Mathematics Stack Exchange is a question and answer site for people studying math at any level and professionals in related fields. It's 100% free, no registration required.

Sign up
Here's how it works:
  1. Anybody can ask a question
  2. Anybody can answer
  3. The best answers are voted up and rise to the top

How to solve $$\int \frac{\,dx}{(x^3 + x + 1)^3}$$ ?

Wolfram Alpha gives me something I am not familiar with. I thought that the idea was using partial fractions because $x^3$ and $x$ are bijections, there must be a real root but it seems that Wolfram Alpha is using numerical methods to approximate the root so it's not a "nice" number. I can't thing of any substitution which could help me nor any formula to transform this denominator. The formula $\int u\,dv = uv - \int v\,du$ also yields a more complicated integral:

$$ \,dv = \,dx \implies v = x \\ u = \frac{1}{(x^3 + x + 1)^3} \implies du = -3\frac{3x^2 + 1}{(x^3 + x + 1)^4} \,dx \\ \int \frac{\,dx}{(x^3 + x + 1)^3} = \frac{x}{(x^3 + x + 1)^3} + 3\int \frac{3x^3 + x}{(x^3 + x + 1)^4} \,dx \\ = \frac{x}{(x^3 + x + 1)^3} + 3\int \frac{3x^3 + x \pm 2x \pm 3}{(x^3 + x + 1)^4}\,dx \\ = \frac{x}{(x^3 + x + 1)^3} + 3\int \frac{3x^3 + 3x + 3}{(x^3 + x + 1)^4}\,dx + 3\int \frac{- 2x - 3}{(x^3 + x + 1)^4}\,dx \\ = \frac{x}{(x^3 + x + 1)^3} + 9\int \frac{\,dx}{(x^3 + x + 1)^3} - 3\int \frac{2x + 3}{(x^3 + x + 1)^4} \,dx \\ I = \int \frac{\,dx}{(x^3 + x + 1)^3} \implies \\ -8I = \frac{x}{(x^3 + x + 1)^3} - 3\int \frac{2x + 3}{(x^3 + x + 1)^4} \,dx$$

Is this one really as complicated as Wolfram Alpha "tells" me or is there some sort of "trick" which can be applied?

share|cite|improve this question
It's going to be as complicated as WolframAlpha tells you I'm sure - it doesn't seem to be approximating the root, it has written it as $\omega$ – John Fernley May 31 '14 at 21:02
You are right, I didn't notice the "Exact form" button, this doesn't look like it could help me ...… – AltairAC May 31 '14 at 21:23
Your edit is wrong. You forget that the denominator is raised by power of $3$. – Tunk-Fey Jun 1 '14 at 2:52
Argh, I completely missed the cube so I have 6 fractions on the left side, not just 2 ... Thanks. – AltairAC Jun 1 '14 at 10:31
up vote 5 down vote accepted

Hint: the polynomial $x^3+x+1$ has one real root, say $\alpha$. Then $x^3+x+1=(x-\alpha)(x^2+\alpha x+\alpha^2+1)$ and then apply integration techniques of rational expressions of polynomials with repeated factors, see for example

share|cite|improve this answer

The integral is a rational function so one ought to be able to apply the method of partial fractions, however, the real root of $x^3+x+1$ is irrational without a nice expression, this makes it difficult to apply partial fractions, however some progress can be made.

Consider first what kinds of functions we get from integrating partial fractions.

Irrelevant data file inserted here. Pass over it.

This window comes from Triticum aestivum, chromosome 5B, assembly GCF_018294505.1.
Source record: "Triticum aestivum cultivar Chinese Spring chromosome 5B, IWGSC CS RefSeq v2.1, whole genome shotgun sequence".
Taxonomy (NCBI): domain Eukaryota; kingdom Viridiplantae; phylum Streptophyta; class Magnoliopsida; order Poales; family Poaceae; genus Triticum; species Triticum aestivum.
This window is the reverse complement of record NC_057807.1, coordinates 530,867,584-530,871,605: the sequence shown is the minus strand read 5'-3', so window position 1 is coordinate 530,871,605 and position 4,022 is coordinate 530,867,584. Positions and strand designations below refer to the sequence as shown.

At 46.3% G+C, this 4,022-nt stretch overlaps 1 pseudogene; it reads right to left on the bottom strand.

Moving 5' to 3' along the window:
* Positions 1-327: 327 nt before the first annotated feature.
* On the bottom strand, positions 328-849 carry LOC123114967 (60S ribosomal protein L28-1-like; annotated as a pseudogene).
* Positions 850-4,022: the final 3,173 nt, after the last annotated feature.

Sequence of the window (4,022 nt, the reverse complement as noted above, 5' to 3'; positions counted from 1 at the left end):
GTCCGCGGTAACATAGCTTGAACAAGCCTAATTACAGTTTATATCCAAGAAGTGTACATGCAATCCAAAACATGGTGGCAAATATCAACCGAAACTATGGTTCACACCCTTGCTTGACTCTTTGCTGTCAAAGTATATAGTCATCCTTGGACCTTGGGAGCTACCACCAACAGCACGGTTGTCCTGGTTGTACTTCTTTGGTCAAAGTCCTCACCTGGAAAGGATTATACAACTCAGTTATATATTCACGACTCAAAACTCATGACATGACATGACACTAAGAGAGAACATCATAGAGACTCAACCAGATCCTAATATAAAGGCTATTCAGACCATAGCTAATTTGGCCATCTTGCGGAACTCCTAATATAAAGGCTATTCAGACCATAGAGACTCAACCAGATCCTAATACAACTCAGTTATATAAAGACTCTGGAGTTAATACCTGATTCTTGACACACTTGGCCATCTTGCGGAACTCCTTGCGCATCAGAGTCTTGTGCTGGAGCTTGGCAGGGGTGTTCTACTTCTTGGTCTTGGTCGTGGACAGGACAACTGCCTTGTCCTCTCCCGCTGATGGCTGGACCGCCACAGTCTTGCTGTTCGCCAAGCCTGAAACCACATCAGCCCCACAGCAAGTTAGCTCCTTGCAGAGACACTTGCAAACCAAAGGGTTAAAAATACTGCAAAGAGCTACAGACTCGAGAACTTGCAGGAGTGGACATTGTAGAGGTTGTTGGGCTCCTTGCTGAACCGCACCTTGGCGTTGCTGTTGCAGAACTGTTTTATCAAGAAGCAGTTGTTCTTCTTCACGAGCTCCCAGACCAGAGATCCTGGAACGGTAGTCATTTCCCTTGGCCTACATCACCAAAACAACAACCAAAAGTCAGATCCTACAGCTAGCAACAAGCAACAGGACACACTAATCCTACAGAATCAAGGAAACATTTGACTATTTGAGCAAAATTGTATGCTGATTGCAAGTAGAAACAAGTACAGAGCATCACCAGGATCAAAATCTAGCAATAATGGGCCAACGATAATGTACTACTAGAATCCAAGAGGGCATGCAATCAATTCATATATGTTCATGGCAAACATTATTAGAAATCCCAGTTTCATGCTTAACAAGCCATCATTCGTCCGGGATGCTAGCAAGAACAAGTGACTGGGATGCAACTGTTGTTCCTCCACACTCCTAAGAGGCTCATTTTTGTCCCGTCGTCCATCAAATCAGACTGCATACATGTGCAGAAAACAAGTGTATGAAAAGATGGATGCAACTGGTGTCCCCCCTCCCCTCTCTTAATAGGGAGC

1) Logarithms. These come from linear factors of the denominator. 2) Inverse tangent functions. These come from quadratic factors of the denominator. 3) Rational functions. These come form the occurrence of repeated factors in the denominator, as is the case with this integral.

Now to find the expressions for terms of the first two types we need the factorization of the denominator. However the term of the third type can be calculated arithmetically without factoring the denominator.

Thus we want to find an expression of the form $$\int \frac{P}{Q}=\frac{P_1}{Q_2}-\int \frac{P_2}{Q_2}$$

Where $Q_2$ contains has the same factors as $Q$ only with out repetition. And where we have $Q=Q_1Q_2$, Now $Q_1=(Q,Q^{\prime})$ is calculated arithmetically $Q_2$ is then found by division. In our case $Q=(x^3+x+1)^3$ and $Q_2= x^3+x+1$ and $Q_1=(x^3+x+1)^2$. It remains to find $P_1$ and $P_2$. By differentiating the above expression we get the formula, $$P=P_1^{\prime}Q_2-P_1H+P_2Q_1$$ where $$H=\frac{Q_1^{\prime}Q_2}{Q_1}$$ which is easily seen to be a polynomial. In our case $$H=\frac{Q_1^{\prime}Q_2}{Q_1}=\frac{2(x^3+x+1) (3x^2+1)(x^3+x+1)}{(x^3+x+1)^2}=6x^2+2$$

Now we set $$P_1=Ax^5+Bx^4+Cx^3+Dx^2+Ex+F$$ and $$P_2=Gx^2+Hx+K$$ Thus we set this in our formula and obtain a system of equations. The first few equations give, This gives $G=0$ and $H=A$ and $K=2B$ we can simplify a little writing, \begin{equation*} \begin{split} 1=&(5Ax^4+4Bx^3+3Cx^2+2Dx+E)(x^3+x+1)\\ &-(Ax^5+Bx^4+Cx^3+Dx^2+Ex+F)(6x^2+2)\\ &+(Ax+2B)(x^6+2x^4+2x^3+x^2+2x+1)\\ \end{split} \end{equation*}

After successive elimination we reduce to $$119A+162B=0$$ $$13A+50B=6$$ which finally gives us the solution, so we have ultimately,

$$\int \frac{dx}{(x^3+x+1)^3}=\frac{-486x^5+ 357x^4-810 x^3-315x^2+312x-448}{1922(x^3+x+1)^2}+ \int \frac{-486x+714}{1922(x^3+x+1)}dx.$$

Now to go further we need a root for the equation. There is only one real root so we would expect a logarithmic and an arctan term.

share|cite|improve this answer
Thank you for your detailed answer! This is the Ostrogradsky method I believe? – AltairAC Jun 1 '14 at 11:23
Yeah, thats what the Russians call it, but I think there are other names. – Rene Schipperus Jun 1 '14 at 12:56

Your Answer


By posting your answer, you agree to the privacy policy and terms of service.

Not the answer you're looking for? Browse other questions tagged or ask your own question.